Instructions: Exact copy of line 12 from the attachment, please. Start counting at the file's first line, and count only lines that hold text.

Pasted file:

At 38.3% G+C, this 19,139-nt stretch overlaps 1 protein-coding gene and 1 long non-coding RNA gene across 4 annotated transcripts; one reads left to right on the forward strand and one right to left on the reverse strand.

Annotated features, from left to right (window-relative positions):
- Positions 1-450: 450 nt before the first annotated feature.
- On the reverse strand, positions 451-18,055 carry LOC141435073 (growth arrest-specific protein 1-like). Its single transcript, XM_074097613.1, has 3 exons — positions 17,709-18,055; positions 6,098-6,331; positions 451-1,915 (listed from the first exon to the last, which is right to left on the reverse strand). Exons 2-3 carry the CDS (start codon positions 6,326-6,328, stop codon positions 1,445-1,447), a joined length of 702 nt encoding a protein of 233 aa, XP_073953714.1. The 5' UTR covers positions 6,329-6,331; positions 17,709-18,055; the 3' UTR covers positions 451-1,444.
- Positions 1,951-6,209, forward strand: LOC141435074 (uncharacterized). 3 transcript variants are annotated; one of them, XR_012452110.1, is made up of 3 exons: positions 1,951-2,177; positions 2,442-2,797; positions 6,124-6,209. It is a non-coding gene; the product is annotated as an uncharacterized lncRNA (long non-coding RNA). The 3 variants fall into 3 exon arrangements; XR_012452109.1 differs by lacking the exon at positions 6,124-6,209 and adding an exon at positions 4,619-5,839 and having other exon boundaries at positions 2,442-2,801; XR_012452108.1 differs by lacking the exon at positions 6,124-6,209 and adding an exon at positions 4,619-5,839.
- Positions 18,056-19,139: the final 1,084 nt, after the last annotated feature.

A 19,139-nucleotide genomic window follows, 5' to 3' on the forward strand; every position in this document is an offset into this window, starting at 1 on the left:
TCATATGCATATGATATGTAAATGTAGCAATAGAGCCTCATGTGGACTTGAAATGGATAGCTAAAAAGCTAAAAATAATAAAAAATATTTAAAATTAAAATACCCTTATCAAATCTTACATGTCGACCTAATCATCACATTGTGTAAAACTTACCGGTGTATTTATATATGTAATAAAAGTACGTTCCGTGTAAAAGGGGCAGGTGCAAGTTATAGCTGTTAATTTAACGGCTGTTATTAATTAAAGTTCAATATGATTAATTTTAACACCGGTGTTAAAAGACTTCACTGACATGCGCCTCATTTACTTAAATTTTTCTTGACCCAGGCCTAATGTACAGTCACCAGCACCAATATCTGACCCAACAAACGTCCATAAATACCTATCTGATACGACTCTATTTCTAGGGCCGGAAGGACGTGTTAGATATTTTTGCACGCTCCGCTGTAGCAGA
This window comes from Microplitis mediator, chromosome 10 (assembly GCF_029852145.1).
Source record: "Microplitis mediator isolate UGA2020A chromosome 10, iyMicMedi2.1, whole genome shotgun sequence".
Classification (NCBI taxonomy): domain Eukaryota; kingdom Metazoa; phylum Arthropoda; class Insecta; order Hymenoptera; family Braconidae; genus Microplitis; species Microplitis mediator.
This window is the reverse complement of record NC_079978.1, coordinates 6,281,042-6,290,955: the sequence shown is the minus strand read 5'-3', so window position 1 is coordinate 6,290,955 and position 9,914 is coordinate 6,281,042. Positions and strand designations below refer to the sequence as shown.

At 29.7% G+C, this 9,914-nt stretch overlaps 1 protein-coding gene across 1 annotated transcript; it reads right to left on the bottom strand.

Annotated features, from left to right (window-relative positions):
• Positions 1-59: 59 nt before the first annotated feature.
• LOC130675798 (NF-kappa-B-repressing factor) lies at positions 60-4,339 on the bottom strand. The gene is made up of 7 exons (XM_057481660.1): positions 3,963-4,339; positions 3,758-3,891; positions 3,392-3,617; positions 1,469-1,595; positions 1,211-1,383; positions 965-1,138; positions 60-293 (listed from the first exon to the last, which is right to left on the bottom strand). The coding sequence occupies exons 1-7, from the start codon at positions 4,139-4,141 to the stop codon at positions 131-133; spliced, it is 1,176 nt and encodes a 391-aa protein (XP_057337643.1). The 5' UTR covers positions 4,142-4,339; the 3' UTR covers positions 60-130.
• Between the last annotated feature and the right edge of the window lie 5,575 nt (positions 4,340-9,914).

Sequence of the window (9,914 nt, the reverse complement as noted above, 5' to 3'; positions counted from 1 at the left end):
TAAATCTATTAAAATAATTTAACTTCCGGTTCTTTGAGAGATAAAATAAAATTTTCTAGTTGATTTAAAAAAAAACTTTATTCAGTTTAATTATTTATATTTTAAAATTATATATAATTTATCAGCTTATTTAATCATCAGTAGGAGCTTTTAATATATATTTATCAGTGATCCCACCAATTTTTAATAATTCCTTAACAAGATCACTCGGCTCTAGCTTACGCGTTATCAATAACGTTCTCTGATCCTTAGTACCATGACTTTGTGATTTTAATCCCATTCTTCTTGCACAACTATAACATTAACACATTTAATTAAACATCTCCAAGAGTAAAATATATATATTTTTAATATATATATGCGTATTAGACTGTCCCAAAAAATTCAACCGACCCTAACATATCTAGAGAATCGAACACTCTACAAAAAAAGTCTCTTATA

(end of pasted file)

This window is the reverse complement of record NC_079978.1, coordinates 6,281,042-6,290,955: the sequence shown is the minus strand read 5'-3', so window position 1 is coordinate 6,290,955 and position 9,914 is coordinate 6,281,042. Positions and strand designations below refer to the sequence as shown.